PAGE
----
Wednesday, April 08, 2015

God Doesn't Always Do What I Ask, But He's Already Done Far More Than I'll Ever Grasp

There are few things more gut-wrenching than losing a child to death because of illness or accident. A comparable pain might be the sudden death or unexpected critical illness of a spouse. Losing a parent to death--regardless of age--also brings to us a great deal of emotional trauma.

Precisely because the loss of a loved one is so painful, many turn to God when they begin to "walk through the valley of the shadow of death." Even people unaccustomed to prayer often ask God to heal their loved ones. In some cases, prayer chains are started, all doubt is cast out, and by faith, people claim and believe that God is going to heal those they love.

And yet death still comes.

Often the greater pain becomes my disappointment with God. The hardest question is always "Why?" Why does God not do what I ask? Why does God not answer my heartfelt please and prayers?

There seems to be some encouragement for those of us who ask the "Why" questions from a story in Luke 7:11-15 that involves a widow, her dead son, and Jesus.
Soon afterwards He went to a city called Nain; and His disciples were going along with Him, accompanied by a large crowd. Now as He approached the gate of the city, a dead man was being carried out, the only son of his mother, and she was a widow; and a sizeable crowd from the city was with her. When the Lord saw her, He felt compassion for her, and said to her, "Do not weep.” And He came up and touched the coffin; and the bearers came to a halt. And He said, “Young man, I say to you, arise!” The dead man sat up and began to speak. And Jesus gave him back to his mother.
You might be thinking, "But I thought this text was supposed to encourage me when God doesn't do what I ask? It looks to me God did precisely what the widow desired--He healed her son. How is that a help to us for whom God doesn't respond with a miracle?"

Let me see if I can't show you something pretty incredible (in my opinion) about the widow from Nain and the resurrection of her only son.

The Parallelism with Christ's Death 

Jesus Christ raised three people from the dead during His earthly ministry--this son of the widow from Nain; the daughter of Jairus; and Lazarus. This resurrection of the widow's son was the first resurrection miracle Jesus performed. On many fronts, this miracle of the resurrected widow's son pictures and parallels God's compassion for us through the death and resurrection of Jesus Christ.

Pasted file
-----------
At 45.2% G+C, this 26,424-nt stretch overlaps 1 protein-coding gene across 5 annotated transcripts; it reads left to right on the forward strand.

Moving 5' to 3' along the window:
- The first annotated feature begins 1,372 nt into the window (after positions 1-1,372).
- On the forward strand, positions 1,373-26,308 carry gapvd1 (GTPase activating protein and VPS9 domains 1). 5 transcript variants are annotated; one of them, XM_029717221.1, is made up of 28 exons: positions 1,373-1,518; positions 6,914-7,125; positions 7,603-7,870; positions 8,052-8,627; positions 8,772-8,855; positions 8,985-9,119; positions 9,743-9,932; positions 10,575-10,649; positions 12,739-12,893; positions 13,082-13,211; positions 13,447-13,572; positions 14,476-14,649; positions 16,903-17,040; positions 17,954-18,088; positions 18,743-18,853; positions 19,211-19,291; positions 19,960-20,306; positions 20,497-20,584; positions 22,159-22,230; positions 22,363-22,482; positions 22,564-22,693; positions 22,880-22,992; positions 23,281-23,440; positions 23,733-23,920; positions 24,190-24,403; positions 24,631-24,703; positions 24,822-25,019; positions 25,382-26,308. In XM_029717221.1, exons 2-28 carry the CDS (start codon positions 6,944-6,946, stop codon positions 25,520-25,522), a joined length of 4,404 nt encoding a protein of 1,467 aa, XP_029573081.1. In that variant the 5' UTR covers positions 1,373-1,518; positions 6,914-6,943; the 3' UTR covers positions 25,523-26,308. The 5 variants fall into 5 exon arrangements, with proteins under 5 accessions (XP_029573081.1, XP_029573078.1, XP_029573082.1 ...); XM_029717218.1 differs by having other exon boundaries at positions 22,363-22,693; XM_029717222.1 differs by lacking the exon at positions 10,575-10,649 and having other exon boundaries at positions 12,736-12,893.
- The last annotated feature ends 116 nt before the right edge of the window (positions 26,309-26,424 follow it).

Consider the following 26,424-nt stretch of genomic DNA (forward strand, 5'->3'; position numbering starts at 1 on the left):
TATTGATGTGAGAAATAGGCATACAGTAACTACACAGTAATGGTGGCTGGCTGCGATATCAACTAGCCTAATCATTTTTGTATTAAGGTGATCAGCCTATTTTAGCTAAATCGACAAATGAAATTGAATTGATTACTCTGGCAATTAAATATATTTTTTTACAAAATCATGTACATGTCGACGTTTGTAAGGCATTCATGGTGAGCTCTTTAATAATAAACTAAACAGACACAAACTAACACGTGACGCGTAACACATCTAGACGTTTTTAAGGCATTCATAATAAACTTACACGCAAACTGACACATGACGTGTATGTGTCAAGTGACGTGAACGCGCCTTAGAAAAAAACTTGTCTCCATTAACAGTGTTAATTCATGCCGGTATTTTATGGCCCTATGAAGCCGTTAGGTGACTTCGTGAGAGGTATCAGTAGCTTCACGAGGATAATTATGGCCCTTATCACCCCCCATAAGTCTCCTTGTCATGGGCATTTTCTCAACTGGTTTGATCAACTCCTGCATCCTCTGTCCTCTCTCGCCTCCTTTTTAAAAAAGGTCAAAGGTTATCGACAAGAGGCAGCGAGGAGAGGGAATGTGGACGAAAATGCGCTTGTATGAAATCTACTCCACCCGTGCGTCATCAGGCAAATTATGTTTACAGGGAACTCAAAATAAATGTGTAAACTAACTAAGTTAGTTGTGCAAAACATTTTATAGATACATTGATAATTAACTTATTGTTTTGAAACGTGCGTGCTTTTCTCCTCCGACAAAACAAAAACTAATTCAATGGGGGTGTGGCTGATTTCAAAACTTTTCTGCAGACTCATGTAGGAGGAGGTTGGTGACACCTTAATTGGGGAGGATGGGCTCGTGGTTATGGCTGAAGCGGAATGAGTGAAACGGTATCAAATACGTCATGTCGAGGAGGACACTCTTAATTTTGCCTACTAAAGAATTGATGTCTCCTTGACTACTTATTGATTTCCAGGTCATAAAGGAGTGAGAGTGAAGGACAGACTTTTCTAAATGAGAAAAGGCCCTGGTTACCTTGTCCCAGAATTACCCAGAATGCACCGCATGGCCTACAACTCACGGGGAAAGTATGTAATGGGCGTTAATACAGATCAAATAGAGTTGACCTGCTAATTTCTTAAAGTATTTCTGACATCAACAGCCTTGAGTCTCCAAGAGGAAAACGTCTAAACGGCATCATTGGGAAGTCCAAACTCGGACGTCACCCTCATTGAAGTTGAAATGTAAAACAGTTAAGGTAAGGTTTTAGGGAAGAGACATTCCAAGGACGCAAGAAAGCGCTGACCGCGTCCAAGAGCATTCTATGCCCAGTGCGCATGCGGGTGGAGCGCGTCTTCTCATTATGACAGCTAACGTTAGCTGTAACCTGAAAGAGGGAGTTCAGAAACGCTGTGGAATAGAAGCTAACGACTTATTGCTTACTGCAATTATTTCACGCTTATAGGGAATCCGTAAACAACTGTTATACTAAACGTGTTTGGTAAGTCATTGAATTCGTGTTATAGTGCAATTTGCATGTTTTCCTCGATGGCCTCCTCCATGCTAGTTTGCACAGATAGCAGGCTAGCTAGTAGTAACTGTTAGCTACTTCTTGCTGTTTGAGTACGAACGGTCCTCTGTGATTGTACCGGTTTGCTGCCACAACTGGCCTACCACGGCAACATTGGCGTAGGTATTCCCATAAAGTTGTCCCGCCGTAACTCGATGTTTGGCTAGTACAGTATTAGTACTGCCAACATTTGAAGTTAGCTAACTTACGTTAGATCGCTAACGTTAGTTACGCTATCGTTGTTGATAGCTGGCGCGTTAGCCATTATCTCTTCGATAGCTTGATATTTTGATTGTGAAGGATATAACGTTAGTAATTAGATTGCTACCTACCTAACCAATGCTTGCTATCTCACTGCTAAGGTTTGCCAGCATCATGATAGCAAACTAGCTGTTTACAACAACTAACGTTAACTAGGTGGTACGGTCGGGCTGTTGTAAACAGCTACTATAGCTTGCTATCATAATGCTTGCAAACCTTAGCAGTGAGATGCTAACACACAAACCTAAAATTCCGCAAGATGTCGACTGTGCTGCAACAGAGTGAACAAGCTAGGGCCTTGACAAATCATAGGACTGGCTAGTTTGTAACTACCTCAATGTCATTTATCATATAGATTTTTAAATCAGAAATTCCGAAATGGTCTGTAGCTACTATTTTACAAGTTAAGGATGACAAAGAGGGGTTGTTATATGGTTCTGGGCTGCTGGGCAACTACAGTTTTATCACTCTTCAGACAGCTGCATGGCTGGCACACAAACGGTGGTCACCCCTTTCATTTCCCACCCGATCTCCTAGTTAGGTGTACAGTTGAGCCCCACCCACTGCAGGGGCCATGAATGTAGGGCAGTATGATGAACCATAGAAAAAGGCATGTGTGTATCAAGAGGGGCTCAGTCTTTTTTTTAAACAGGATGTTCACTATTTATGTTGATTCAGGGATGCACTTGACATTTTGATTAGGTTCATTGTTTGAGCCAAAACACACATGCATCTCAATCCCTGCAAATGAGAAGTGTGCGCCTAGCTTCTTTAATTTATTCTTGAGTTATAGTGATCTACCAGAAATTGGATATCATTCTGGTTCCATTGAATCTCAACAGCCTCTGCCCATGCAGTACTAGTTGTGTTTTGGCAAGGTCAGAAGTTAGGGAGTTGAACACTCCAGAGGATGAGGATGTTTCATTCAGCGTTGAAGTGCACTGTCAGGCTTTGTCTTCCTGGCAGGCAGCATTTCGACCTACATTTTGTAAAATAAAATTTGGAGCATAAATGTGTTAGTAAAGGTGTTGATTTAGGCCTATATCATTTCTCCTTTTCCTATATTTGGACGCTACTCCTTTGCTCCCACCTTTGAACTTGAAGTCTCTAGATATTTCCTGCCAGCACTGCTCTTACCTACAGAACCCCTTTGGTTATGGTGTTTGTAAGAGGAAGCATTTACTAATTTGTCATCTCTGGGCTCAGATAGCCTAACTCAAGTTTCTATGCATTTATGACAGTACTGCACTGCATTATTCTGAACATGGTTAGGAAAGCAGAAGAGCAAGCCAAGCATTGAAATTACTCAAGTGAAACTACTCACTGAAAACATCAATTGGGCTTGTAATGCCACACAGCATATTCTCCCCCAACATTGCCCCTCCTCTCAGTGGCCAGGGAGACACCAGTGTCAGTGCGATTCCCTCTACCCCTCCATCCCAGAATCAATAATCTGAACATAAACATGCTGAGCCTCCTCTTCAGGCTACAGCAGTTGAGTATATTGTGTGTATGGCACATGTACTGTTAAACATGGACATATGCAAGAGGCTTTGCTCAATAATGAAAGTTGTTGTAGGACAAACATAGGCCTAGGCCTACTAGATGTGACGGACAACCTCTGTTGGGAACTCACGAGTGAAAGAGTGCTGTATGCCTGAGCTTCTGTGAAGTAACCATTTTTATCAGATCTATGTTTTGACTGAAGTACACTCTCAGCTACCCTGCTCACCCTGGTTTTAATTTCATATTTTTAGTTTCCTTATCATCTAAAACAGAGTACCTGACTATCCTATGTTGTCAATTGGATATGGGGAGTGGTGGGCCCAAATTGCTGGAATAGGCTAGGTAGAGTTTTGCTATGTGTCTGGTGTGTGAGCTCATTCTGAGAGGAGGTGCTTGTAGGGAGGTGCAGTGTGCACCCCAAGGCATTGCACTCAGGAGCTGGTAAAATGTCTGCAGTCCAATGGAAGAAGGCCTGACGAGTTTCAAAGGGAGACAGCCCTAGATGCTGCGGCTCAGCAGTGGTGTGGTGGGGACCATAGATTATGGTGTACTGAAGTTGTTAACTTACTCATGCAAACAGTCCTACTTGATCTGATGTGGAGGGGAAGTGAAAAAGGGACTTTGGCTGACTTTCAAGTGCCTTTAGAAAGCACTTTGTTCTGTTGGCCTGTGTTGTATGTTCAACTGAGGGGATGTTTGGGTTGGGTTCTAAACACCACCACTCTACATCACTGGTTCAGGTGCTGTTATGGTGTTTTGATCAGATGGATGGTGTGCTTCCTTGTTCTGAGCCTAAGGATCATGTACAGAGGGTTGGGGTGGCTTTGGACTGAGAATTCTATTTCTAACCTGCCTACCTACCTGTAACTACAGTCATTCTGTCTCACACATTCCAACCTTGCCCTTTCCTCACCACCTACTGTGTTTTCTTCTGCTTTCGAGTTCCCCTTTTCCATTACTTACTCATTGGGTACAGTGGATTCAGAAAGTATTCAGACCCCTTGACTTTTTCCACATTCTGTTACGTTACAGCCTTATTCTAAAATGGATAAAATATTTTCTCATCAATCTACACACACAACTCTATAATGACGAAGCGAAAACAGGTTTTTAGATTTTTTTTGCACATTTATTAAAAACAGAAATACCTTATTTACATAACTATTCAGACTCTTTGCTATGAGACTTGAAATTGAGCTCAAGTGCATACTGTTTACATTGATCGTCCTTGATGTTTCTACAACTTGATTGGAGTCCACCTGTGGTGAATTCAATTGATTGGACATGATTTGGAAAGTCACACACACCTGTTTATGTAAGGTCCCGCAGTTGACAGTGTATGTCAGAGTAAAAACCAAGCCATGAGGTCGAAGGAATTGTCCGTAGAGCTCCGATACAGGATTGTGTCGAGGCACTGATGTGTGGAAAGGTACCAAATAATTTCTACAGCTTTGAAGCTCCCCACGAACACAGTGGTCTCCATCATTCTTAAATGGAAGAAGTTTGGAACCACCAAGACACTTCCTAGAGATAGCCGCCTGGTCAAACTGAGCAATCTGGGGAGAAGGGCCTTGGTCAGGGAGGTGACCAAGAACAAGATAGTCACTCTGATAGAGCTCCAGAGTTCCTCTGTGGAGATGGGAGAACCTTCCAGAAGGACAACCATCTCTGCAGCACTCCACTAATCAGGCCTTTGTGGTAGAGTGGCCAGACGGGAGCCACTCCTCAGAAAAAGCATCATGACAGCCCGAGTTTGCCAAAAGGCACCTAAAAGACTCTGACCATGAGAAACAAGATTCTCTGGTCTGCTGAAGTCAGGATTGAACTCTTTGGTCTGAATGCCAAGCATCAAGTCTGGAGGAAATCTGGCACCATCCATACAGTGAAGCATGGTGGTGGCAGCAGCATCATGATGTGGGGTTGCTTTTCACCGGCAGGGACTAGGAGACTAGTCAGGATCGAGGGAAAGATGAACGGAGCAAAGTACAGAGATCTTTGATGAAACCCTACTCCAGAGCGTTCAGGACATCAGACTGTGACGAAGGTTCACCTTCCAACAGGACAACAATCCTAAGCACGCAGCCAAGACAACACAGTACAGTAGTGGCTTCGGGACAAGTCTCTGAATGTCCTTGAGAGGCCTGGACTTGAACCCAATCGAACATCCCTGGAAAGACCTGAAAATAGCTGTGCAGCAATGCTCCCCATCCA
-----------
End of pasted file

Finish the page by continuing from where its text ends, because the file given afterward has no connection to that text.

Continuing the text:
(1). He was an only son. The Greek phrased used to describe this widow's son -- ὁ μονογενὴς υἱός literally "only begotten son"- is the same phrase used of Jesus in John 3:16. It is used only one other time in the New Testament, describing Abraham's son Isaac in Hebrews 11:17 when Abraham offered his "only begotten son" on the altar - a clear type of God the Father offering His Son as a sacrifice for us.

(2). He was outside the gate.  Both the widow's son and Jesus Christ are dead 'outside the gate' of the city (Hebrews 13:12). The Hebrew Day of Atonement called for two goats to be 'offered' during the ritual; one goat for a blood offering and the other as the scapegoat offering. Israel’s sins were laid upon the scape goat and expelled from the camp; the blood offering goat was sacrificed, the blood offered, and the body burned "outside the gate." (Leviticus 16:20-22).

(3). He was raised for othersThere are two dead people in this Luke 7:11-15 story; the boy and his widowed mother. The boy was physically dead. The mother was emotionally and spiritually dead. Notice that Jesus 'felt compassion for her' (v. 13).  Jesus raised the dead son for the sake of his mother. So, too, God the Father gave us His only begotten Son for the sake of others. "God so loved us" (John 3:16). The Apostle Paul described it this way: "God demonstrates his own love for us in this: While we were still sinners, Christ died for us" (Romans 5:8).

(4). He was offered with a command. When Jesus raised the boy from the dead by the word of His power, He gave him back to his mother with this command (to the mother) - "Do not weep."  This word 'weep' means more than tears; its speaks of mourning, lamenting, despairing, and giving up. Why should the mother not weep? This is the key: "Jesus gave him to his mother."  To follow through fully with the type: "Do not mourn, God has raised His Son from the dead and given Him to us!"

The only anecdote against despair during a trying time--including those occasions when our prayers seemingly go unanswered --is the growing comprehension of what God has already done for us in giving to us His resurrected Son.